Lamoille County is not suited to large dairy operations due to the hilly landscape and lack of large open expanses of farm land. Due to this fact, the majority of the dairy farms in this county are small and grass based and the farms and land have not been bought up by larger dairies. This group of farms represents an older tradition of farming in Vermont that has proven to be less profitable than their larger counterparts, but preserves a beautiful rural landscape and supports a more sustainable relationship with the land. The commodity market does not support the continuation of the small dairy farm, so farms need to work together to maximize their profit margins within this model, or assess alternatives moving forward.
Though financial analyses have not been completed for every farm, through informal conversations, it is clear that few to no farms are making a profit, and many are losing up to hundreds of dollars daily, not including debt service. Through work with small dairy farms in Lamoille and surrounding counties, it has become clear that more communication between farms concerning such topics as production systems and/or price received would be beneficial to the group of farms as a whole. The following is a recent example of how acutely communication with fellow local farmers can influence farm economics:
Silene attended the UVM NMP course at Sterling with 2 farmers from Lamoille County this past winter, and informally asked the 2 farmers what their last milk check looked like because prices had been on the rise. Andrew Young (Young Dairy Farm) and Phillip Plante (Plante Farm) both ship conventional holstein milk to DFA, and through this conversation realized that one was getting paid 2 dollars more per hundred weight due to higher components. The farmer with the lower price had no idea that he was getting a lower price until that moment, and it started a dialogue about changing feed companies and getting an outside feed consultant on board. If that farm were their production style to gain higher components, that change could bring in an extra $30,000 a year in profit assuming they could reach the components of the other farm.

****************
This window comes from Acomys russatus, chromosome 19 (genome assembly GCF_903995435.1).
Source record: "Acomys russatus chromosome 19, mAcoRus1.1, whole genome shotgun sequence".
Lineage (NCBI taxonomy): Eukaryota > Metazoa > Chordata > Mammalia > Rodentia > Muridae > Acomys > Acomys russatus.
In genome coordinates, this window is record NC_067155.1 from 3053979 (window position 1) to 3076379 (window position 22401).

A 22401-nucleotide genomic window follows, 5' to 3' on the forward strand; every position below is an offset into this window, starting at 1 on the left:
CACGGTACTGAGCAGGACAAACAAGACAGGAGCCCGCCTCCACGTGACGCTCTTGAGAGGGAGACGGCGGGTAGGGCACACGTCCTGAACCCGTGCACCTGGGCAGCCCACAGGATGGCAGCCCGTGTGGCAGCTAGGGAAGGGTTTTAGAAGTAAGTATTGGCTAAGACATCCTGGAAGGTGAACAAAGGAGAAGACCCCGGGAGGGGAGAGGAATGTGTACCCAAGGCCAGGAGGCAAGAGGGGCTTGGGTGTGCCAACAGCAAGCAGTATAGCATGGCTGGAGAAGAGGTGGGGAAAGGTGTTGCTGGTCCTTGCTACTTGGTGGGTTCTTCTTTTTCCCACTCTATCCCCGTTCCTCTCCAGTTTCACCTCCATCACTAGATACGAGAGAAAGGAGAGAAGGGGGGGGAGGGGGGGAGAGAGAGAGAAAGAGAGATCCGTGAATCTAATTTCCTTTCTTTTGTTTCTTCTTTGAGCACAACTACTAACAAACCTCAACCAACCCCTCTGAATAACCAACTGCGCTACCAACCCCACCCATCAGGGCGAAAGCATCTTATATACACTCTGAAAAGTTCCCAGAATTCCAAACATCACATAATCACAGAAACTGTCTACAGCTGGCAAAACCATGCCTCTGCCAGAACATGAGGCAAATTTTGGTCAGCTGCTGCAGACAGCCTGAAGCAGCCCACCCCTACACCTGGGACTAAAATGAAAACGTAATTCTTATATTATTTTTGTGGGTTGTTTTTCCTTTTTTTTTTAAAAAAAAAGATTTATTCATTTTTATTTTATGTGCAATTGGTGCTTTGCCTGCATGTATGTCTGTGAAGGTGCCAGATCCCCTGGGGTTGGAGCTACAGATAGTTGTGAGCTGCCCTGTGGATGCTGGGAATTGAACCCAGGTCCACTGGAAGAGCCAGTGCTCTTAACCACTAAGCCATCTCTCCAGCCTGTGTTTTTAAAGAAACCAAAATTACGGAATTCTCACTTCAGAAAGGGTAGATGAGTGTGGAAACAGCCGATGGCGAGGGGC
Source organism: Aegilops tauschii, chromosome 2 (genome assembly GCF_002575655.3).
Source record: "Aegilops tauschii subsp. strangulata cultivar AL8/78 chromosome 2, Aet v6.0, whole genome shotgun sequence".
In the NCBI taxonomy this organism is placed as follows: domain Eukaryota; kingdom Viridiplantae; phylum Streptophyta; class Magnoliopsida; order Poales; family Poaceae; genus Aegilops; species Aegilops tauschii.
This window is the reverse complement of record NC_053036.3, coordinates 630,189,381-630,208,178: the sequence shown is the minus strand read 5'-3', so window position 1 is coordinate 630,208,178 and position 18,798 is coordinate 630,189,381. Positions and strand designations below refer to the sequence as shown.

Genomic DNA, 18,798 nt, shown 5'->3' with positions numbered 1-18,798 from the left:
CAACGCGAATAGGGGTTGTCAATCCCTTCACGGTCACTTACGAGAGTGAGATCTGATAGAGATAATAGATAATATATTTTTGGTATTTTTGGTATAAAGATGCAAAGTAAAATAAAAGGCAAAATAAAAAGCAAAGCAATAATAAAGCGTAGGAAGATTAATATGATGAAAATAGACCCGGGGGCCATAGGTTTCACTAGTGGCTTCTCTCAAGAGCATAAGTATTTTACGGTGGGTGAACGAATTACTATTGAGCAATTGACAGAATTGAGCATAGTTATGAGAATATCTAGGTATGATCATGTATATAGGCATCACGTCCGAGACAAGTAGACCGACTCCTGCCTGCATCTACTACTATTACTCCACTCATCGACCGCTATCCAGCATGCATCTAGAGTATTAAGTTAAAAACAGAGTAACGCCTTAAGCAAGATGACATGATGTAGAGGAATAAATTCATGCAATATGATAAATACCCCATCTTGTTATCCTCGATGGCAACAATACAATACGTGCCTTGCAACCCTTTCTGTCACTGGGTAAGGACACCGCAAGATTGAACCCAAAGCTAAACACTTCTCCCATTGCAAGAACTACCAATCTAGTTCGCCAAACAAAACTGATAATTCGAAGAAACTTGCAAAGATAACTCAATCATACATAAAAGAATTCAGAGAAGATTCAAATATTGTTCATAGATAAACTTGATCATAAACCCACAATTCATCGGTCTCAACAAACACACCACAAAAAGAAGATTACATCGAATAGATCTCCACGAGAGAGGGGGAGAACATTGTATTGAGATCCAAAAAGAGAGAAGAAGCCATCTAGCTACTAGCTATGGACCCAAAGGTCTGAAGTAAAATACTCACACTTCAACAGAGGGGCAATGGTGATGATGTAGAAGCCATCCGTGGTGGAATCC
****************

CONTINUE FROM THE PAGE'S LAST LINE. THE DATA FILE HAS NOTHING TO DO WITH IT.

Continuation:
This instance proves that acute financial data from this proposed investigation as well as the platform for collaboration of small farms are equally important outcomes that could have large economic effects on this small milk shed. This project has the potential to make real quantifiable changes in a community of dairy farms, and this model could easily be extended beyond Lamoille County in the future.